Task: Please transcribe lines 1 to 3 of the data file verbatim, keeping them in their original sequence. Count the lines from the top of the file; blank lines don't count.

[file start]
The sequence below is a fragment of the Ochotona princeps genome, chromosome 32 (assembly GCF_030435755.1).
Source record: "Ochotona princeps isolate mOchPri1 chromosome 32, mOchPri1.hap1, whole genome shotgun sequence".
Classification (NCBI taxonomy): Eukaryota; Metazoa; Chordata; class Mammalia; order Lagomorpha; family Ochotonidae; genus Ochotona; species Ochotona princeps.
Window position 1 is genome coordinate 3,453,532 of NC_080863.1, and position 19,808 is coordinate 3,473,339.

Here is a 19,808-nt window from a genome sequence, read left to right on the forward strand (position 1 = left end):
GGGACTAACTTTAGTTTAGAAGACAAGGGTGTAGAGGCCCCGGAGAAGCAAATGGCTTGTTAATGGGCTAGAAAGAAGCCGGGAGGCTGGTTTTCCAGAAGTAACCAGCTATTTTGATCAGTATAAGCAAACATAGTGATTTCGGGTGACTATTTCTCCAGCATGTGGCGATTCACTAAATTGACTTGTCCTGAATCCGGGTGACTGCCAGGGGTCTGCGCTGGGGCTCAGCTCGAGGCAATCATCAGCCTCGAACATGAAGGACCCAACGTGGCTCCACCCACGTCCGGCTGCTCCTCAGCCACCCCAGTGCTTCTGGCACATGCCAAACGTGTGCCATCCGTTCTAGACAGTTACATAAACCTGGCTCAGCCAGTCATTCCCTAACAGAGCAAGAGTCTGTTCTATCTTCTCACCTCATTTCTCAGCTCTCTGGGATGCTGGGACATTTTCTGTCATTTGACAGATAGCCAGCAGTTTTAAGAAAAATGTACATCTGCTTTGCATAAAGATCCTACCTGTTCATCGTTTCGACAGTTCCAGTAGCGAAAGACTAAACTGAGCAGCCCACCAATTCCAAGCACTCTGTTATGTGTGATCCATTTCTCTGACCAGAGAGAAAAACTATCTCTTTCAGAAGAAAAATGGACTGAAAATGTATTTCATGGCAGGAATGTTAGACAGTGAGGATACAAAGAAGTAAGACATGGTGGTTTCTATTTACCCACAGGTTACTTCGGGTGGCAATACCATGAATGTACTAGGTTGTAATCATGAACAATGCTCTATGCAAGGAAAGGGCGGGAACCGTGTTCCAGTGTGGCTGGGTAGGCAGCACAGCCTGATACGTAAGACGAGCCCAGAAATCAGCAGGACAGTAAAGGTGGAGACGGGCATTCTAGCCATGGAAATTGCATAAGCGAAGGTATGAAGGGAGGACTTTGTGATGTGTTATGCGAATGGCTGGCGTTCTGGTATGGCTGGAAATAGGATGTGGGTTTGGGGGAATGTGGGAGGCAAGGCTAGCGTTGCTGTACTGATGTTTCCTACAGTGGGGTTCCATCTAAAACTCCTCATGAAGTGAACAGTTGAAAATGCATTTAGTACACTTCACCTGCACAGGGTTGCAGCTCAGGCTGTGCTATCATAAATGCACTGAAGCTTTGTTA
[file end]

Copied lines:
The sequence below is a fragment of the Ochotona princeps genome, chromosome 32 (assembly GCF_030435755.1).
Source record: "Ochotona princeps isolate mOchPri1 chromosome 32, mOchPri1.hap1, whole genome shotgun sequence".
Classification (NCBI taxonomy): Eukaryota; Metazoa; Chordata; class Mammalia; order Lagomorpha; family Ochotonidae; genus Ochotona; species Ochotona princeps.